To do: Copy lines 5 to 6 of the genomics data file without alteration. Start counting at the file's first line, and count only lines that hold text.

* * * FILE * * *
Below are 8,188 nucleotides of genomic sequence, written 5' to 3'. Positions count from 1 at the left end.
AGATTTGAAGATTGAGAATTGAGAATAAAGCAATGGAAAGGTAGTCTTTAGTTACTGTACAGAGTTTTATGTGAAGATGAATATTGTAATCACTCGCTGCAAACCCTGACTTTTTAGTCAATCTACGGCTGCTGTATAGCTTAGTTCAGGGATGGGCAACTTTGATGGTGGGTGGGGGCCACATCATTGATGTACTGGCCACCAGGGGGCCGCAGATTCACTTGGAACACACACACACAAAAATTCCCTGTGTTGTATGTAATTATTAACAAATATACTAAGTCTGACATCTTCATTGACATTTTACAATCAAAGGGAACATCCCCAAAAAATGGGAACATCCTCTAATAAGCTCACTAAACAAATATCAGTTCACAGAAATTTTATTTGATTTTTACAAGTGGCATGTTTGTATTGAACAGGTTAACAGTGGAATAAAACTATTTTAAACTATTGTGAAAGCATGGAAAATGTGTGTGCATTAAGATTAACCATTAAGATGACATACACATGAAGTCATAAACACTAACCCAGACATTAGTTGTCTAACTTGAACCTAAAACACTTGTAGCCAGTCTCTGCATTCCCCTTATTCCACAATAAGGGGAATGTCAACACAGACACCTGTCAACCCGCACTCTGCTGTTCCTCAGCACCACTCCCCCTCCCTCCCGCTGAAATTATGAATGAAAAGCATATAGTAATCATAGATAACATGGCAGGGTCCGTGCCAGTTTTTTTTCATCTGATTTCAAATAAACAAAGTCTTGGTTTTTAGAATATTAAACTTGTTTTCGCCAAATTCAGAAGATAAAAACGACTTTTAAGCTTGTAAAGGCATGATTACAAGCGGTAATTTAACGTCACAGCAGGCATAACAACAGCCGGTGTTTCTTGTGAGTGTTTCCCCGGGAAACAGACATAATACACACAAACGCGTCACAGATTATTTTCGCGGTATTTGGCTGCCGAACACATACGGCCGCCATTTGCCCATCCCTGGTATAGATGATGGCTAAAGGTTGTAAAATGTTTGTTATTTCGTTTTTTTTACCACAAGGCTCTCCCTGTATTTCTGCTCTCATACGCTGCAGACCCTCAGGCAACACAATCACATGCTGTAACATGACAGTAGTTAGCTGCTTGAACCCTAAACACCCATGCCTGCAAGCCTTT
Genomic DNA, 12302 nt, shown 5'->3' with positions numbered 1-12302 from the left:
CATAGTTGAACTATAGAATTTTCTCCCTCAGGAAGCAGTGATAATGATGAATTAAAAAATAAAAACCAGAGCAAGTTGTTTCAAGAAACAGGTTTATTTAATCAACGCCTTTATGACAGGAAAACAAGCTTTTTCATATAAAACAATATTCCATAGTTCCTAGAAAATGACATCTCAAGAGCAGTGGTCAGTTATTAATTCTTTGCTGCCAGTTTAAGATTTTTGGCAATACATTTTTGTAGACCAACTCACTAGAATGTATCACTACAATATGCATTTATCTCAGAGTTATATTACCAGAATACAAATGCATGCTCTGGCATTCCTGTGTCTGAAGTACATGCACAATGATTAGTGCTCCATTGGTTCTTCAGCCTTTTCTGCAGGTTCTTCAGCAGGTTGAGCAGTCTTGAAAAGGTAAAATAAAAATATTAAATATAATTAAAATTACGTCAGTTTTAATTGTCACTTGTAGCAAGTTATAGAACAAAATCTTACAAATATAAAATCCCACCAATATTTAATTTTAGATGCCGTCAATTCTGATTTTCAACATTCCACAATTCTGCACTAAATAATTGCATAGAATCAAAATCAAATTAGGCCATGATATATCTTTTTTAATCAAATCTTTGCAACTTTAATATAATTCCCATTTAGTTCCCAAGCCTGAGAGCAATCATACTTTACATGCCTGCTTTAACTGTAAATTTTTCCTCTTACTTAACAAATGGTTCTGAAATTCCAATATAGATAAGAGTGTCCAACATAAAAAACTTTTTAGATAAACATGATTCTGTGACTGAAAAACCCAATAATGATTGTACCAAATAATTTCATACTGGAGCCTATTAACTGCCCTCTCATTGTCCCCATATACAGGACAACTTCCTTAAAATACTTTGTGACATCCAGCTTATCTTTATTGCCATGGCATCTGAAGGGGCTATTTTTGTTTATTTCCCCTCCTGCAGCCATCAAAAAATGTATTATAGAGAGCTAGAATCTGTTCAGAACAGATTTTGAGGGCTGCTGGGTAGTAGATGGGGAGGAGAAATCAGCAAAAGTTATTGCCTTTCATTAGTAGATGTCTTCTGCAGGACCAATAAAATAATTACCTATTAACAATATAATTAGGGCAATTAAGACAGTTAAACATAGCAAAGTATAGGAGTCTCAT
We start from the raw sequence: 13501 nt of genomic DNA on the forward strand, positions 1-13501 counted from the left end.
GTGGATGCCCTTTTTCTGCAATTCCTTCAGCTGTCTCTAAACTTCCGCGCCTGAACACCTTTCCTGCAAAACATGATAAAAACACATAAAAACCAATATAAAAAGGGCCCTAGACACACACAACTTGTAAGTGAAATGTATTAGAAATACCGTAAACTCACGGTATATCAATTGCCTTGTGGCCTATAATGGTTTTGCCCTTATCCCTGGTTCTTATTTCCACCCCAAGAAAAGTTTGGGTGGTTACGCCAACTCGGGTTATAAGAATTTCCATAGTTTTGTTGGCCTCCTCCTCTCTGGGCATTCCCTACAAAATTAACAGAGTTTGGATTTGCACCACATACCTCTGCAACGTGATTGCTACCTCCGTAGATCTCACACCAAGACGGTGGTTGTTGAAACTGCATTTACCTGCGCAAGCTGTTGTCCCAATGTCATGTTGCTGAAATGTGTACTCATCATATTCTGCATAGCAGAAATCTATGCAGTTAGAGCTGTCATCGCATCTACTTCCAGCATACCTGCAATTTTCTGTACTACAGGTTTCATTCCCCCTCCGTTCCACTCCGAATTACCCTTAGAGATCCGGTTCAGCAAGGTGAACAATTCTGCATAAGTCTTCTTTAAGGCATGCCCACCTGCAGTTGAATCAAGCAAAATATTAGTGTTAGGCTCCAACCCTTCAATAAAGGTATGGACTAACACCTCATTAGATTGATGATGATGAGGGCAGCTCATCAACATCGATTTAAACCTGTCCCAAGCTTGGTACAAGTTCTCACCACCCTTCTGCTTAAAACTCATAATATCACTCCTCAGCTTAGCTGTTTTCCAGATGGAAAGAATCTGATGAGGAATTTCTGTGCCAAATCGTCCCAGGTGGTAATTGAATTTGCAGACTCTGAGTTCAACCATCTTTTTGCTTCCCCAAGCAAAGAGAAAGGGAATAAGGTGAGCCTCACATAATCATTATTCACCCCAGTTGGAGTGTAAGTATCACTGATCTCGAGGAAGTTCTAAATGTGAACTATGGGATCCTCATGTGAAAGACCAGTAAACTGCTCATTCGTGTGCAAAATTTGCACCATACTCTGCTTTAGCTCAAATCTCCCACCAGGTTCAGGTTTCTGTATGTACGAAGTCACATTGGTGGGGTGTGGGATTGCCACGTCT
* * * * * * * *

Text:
We start from the raw sequence: 13501 nt of genomic DNA on the forward strand, positions 1-13501 counted from the left end.
GTGGATGCCCTTTTTCTGCAATTCCTTCAGCTGTCTCTAAACTTCCGCGCCTGAACACCTTTCCTGCAAAACATGATAAAAACACATAAAAACCAATATAAAAAGGGCCCTAGACACACACAACTTGTAAGTGAAATGTATTAGAAATACCGTAAACTCACGGTATATCAATTGCCTTGTGGCCTATAATGGTTTTGCCCTTATCCCTGGTTCTTATTTCCACCCCAAGAAAAGTTTGGGTGGTTACGCCAACTCGGGTTATAAGAATTTCCATAGTTTTGTTGGCCTCCTCCTCTCTGGGCATTCCCTACAAAATTAACAGAGTTTGGATTTGCACCACATACCTCTGCAACGTGATTGCTACCTCCGTAGATCTCACACCAAGACGGTGGTTGTTGAAACTGCATTTACCTGCGCAAGCTGTTGTCCCAATGTCATGTTGCTGAAATGTGTACTCATCATATTCTGCATAGCAGAAATCTATGCAGTTAGAGCTGTCATCGCATCTACTTCCAGCATACCTGCAATTTTCTGTACTACAGGTTTCATTCCCCCTCCGTTCCACTCCGAATTACCCTTAGAGATCCGGTTCAGCAAGGTGAACAATTCTGCATAAGTCTTCTTTAAGGCATGCCCACCTGCAGTTGAATCAAGCAAAATATTAGTGTTAGGCTCCAACCCTTCAATAAAGGTATGGACTAACACCTCATTAGATTGATGATGATGAGGGCAGCTCATCAACATCGATTTAAACCTGTCCCAAGCTTGGTACAAGTTCTCACCACCCTTCTGCTTAAAACTCATAATATCACTCCTCAGCTTAGCTGTTTTCCAGATGGAAAGAATCTGATGAGGAATTTCTGTGCCAAATCGTCCCAGGTGGTAATTGAATTTGCAGACTCTGAGTTCAACCATCTTTTTGCTTCCCCAAGCAAAGAGAAAGGGAATAAGGTGAGCCTCACATAATCATTATTCACCCCAGTTGGAGTGTAAGTATCACTGATCTCGAGGAAGTTCTAAATGTGAACTATGGGATCCTCATGTGAAAGACCAGTAAACTGCTCATTCGTGTGCAAAATTTGCACCATACTCTGCTTTAGCTCAAATCTCCCACCAGGTTCAGGTTTCTGTATGTACGAAGTCACATTGGTGGGGTGTGGGATTGCCACGTCT